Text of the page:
On a point of order, Madam Deputy Speaker. I seek your advice. Is it still the convention of the House that Members who are called following a ministerial statement should have been present at the commencement of that statement? Many colleagues have been here throughout the statement and have not been called, yet I suspect that one or two—certainly one—were not here at the beginning and yet have been called.
I must remind the hon. Member that that is usual, but it is a matter of discretion. Both the occupant of the Chair, and the Speaker’s Secretary, who assists the occupant of the Chair, do their very best to make sure that the names of everyone who wishes to speak are noted down as quickly as possible.
On a point of order, Madam Deputy Speaker. Last Thursday, I went to a ward advisory committee meeting in Bartley Green, which is part of my constituency, which I am proud to represent. The chair of that advisory committee, a Conservative councillor, John Lines, suspended the meeting as soon as I arrived before I could even say a single word, and refused to resume the meeting unless I left the room. I was therefore prevented from performing my duty as a Member of Parliament, which is to represent my constituents. I seek your advice, Madam Deputy Speaker, on what a Member can do in such circumstances.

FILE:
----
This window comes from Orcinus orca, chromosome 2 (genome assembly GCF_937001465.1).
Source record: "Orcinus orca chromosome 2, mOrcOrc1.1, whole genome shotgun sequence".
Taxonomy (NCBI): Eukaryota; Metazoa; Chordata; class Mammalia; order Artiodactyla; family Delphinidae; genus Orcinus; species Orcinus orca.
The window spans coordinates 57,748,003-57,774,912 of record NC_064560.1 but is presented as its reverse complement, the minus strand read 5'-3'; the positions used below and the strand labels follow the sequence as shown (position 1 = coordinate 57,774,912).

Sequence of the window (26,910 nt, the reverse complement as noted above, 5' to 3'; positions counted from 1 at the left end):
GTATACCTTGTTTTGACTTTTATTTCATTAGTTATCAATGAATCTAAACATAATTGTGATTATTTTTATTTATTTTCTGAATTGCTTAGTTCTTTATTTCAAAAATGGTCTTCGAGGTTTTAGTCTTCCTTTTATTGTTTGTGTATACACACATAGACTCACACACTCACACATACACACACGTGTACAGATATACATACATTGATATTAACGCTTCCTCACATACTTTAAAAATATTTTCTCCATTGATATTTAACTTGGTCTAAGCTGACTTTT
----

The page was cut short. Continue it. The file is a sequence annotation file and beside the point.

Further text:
I am grateful to the hon. Lady as I understand that she gave Mr. Speaker’s Office notice of the point of order that she intended to raise. The circumstances that she describes are now on the record, but the rules of the House require that any such complaint of privilege should be made to Mr. Speaker in writing, not raised on the Floor of the House. The procedure is set out on page 167 of “Erskine May”, and I advise the hon. Lady to take note of it.